At the Charisma Women’s Conference some years ago, Cindy Jacobs led a prayer of repentance and forgiveness. She called for a pastor and his wife to come forward to repent on behalf of any pastors and their wives who had ever offended women. I nudged my pastor-husband and indicated that we needed to volunteer.
We made our way to the platform and repented before all the women present. God ministered powerfully by His Spirit that night. Since then I have had women from different parts of the world tell me how deeply impacted and encouraged they were by that prayer.
One day I was talking with one of these women on the phone. She was sharing with me some of the encounters she has had with pastors’ wives (PWs). In the course of her conversation, she said, “I’ve experienced all kinds of scenarios with PWs, and I’ve decided they have been put in women’s lives so we can grow.”
Ouch! I felt a bit stung by that comment. The implication was that PWs are a necessary evil—one that women in the congregation must come up against in order to mature in Christ.
I must admit that I have joked from time to time: “Women, ugh! I would rather work with men.”
But after my phone conversation, I prayed: Lord, am I a PW who is a positive influence? Am I encouraging women to be all God has called them to be? Or am I a PW who is causing women to stumble?
Giving this prayer some thought, I made my way to the local Christian bookstore in search of books on PWs and the women they minister to. I found books on women in leadership, women relating to their pastor-husbands and so on but very little on the role of the PW as it relates to women in the local church. I guess I’m not the only one who has shied away from tackling this subject.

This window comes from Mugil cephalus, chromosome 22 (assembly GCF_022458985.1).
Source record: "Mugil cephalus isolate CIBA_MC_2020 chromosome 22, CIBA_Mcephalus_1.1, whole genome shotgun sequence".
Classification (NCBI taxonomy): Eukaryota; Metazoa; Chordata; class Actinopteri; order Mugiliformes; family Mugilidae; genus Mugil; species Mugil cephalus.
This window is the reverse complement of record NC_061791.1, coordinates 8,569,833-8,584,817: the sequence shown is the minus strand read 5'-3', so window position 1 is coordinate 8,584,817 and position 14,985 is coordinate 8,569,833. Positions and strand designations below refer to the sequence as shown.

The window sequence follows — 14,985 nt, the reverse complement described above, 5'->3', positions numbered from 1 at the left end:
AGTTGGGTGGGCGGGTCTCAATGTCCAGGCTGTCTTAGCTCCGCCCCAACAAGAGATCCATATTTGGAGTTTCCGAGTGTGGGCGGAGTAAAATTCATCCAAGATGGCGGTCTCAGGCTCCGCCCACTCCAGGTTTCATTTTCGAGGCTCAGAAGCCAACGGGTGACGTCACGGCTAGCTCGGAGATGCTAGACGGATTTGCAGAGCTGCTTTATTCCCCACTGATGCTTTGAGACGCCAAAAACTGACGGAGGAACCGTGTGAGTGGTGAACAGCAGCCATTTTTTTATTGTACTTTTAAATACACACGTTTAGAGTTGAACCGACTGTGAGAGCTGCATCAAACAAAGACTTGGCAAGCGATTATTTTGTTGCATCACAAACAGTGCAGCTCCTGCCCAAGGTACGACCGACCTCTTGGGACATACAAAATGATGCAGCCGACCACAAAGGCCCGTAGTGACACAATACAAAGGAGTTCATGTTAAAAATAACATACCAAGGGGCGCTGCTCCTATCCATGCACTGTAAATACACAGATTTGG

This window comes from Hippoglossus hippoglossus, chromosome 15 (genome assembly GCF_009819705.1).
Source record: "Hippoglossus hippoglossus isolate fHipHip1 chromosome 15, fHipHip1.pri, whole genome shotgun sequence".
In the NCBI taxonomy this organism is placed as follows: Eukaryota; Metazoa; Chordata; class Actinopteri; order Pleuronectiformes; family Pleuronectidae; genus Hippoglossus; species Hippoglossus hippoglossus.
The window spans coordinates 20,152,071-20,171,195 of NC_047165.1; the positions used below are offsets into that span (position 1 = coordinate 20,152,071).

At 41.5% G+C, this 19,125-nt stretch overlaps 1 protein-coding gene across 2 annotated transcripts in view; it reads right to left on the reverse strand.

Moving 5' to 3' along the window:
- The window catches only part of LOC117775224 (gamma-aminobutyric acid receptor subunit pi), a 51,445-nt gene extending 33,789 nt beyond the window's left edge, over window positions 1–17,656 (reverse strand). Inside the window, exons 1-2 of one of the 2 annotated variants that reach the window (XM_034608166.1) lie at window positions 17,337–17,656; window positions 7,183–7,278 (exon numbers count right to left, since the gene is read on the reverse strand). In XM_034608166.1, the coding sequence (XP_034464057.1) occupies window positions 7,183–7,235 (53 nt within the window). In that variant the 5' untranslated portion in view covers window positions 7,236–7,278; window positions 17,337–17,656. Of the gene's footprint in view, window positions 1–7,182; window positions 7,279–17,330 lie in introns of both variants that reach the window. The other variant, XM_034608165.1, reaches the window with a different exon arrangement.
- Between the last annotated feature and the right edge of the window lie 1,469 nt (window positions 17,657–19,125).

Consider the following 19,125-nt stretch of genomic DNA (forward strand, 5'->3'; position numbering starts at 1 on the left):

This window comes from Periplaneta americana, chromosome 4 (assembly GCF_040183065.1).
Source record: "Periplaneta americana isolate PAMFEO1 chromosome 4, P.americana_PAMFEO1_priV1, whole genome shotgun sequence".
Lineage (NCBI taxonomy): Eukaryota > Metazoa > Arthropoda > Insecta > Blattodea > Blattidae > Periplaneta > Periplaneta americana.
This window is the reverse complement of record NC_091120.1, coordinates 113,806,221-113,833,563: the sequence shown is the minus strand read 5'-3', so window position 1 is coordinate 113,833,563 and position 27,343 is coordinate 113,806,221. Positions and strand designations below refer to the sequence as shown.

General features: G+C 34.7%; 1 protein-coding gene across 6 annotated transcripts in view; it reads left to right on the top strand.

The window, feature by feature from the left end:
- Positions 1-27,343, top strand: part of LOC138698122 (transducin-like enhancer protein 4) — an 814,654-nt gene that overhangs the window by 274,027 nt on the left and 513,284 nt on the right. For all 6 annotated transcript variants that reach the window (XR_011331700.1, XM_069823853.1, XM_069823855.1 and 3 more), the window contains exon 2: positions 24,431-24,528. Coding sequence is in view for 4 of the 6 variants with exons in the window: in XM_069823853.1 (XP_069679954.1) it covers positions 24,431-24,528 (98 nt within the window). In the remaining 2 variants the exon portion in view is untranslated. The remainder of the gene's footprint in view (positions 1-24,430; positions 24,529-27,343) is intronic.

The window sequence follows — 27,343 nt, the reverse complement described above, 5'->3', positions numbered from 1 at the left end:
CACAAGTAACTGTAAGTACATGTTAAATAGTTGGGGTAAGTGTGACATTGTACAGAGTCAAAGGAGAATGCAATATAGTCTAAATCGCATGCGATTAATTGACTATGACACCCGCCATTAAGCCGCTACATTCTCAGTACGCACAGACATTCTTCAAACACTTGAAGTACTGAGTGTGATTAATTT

For 32 years I have preferred not to be called a PW. At times I have even declared to all who would listen: “I am Judy, not a PW, but Judy, a person, period. I stand on my own not because of who I am married to but because of who I am in Christ.”
The truth of this statement, however, does not negate the role I play as wife to my pastor-husband. And it does not minimize the responsibility I have in that role to relate in a godly way to the other women in our congregation.
About 20 years ago we accepted the call to a new pastorate. We stopped by a member’s home to pick up the keys to the parsonage. The women in that home later told me their reaction to seeing me for the first time: “Well,” they sighed, “we have to lose weight.”
I learned early that women were watching me. Now, several years and a few more pounds later, I understand better than ever the “weight” of my influence—both for good and for bad.
Through the numerous conversations I have had with women since that April 2000 prayer of repentance, I have learned that the journey to healthy relationships between PWs and women in the congregation has met with roadblocks on both sides. It is my desire to expose some of the barriers that PWs have set up.
Ways PWs Interfere
My view regarding women in ministry is not that of a “women’s libber,” nor do I fight traditional church views that may inhibit women in their callings. I have read and searched the Scriptures for a biblical view. The conclusion I have come to is that God has a high destiny for all women—and that destiny is becoming mature in who we are created to be.